Susan Swedo, a former paediatrician at the U.S. National Institutes of Health (NIH), was the first to draw a connection between a syndrome called PANDAS and strep throat infections, which leads to obsessive-compulsive disorder (OCD) and tic disorders such as Tourette’s syndrome in a child.¹
By her estimate, this condition affects up to 1 in every 200 children.⁴
At OT&P Healthcare, we have recently seen an increase in children presenting with symptoms of OCD and tics. Some of the common factors are frequent mood swings, anxiousness and sudden bodily movements or tics. The key classical presentation is a sudden onset of or sudden worsening of symptoms. However, a child can fully recover from PANDAS with proper diagnosis and treatment.
In this blog, we will help you to understand more about this often misdiagnosed autoimmune condition.
What is PANDAS/PANS?
PANDAS, or Paediatric Autoimmune Neuropsychiatric Disorder associated with Streptococcal infections is triggered by a misdirected immune response resulting in brain inflammation. As the name suggests, this is due to exposure to a bacteria called Streptococcus Pyogenes, a common cause for “strep throat” and scarlet fever. There is a larger umbrella term, Paediatric Acute-onset Neurological Syndrome - PANS, defined by a severe onset of unexplainable symptoms of OCD and / or tics in response to any infection. Apart from Streptococcus Pyogenes, another common cause in Hong Kong is Mycoplasma Pneumoniae. PANDAS and PANS are most likely to develop in children between 3 and 15 years old.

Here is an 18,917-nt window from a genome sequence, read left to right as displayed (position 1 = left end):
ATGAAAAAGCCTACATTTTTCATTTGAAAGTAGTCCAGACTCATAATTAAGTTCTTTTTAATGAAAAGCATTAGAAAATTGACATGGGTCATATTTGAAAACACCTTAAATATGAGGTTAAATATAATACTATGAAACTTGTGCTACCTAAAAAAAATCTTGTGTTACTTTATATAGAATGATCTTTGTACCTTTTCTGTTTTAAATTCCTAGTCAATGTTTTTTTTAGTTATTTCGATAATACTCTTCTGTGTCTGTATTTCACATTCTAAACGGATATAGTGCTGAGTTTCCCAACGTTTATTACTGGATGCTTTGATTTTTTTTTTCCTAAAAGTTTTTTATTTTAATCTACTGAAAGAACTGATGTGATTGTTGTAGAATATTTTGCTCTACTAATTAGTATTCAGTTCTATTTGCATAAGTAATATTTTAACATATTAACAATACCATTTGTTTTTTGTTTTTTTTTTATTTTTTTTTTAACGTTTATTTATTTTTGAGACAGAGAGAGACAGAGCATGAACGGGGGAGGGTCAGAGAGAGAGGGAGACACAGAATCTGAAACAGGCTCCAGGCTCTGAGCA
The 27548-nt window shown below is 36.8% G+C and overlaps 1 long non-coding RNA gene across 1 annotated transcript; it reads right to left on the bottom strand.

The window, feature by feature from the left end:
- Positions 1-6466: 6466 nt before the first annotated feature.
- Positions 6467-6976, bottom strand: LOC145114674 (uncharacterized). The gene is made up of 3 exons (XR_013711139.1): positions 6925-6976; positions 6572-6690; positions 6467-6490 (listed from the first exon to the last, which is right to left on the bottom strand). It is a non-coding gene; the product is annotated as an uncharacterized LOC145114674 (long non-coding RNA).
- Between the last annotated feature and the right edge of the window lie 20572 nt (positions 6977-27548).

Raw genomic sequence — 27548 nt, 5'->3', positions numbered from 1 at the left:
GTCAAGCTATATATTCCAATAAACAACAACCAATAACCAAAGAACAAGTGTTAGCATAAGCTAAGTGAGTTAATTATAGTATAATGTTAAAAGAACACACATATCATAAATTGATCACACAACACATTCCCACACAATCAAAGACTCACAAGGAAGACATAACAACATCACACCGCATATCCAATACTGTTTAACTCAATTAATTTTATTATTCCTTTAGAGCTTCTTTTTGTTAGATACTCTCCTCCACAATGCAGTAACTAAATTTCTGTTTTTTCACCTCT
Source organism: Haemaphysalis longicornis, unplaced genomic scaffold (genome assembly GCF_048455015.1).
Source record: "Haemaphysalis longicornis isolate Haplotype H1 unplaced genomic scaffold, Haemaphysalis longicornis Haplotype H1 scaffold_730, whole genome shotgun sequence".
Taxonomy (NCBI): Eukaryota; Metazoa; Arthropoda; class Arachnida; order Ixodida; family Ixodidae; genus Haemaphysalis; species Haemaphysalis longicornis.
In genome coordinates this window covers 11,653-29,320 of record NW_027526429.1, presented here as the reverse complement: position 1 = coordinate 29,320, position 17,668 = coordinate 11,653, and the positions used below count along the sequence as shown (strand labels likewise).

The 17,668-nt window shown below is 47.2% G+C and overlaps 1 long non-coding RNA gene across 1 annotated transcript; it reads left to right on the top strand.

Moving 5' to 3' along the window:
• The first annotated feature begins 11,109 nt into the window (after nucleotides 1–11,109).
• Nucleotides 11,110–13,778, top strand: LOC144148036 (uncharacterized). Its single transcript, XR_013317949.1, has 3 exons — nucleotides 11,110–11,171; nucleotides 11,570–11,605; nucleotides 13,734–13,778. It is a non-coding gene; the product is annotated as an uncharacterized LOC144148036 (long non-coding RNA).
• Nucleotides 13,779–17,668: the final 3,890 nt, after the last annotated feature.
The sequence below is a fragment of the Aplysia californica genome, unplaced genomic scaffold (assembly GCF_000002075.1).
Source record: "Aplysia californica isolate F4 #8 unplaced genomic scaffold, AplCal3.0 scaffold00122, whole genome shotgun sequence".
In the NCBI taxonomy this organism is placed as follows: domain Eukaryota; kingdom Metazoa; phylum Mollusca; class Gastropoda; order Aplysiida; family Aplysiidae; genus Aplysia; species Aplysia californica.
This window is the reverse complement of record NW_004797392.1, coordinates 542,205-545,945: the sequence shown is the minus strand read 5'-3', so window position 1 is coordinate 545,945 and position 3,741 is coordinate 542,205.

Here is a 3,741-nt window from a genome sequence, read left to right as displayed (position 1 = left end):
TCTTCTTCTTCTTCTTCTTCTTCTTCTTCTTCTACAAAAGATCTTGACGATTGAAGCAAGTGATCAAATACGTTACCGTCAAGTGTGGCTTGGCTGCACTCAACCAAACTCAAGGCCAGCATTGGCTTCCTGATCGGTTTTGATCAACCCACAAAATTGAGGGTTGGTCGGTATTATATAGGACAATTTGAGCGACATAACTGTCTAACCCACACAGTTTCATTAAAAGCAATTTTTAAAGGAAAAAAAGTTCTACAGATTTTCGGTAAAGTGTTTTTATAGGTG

These disorders maybe overlooked, partly because of the assumption that there is no underlying medical cause for the child’s psychiatric symptoms and that, currently, there is no definitive test. PANDAS and PANS are clinical diagnoses based on a collection of signs, symptoms, medical history and laboratory findings that any other neurological or medical disorders cannot explain.⁵
How do children get PANDAS/PANS?
Identified in the 1890s at Great Ormond Street Hospital, London UK, PANDAS was first known as Sydenham’s Chorea. This condition is thought to result from autoimmune antibodies mistakenly attacking an area of the brain known as the basal ganglia, rather than the intended infectious agent.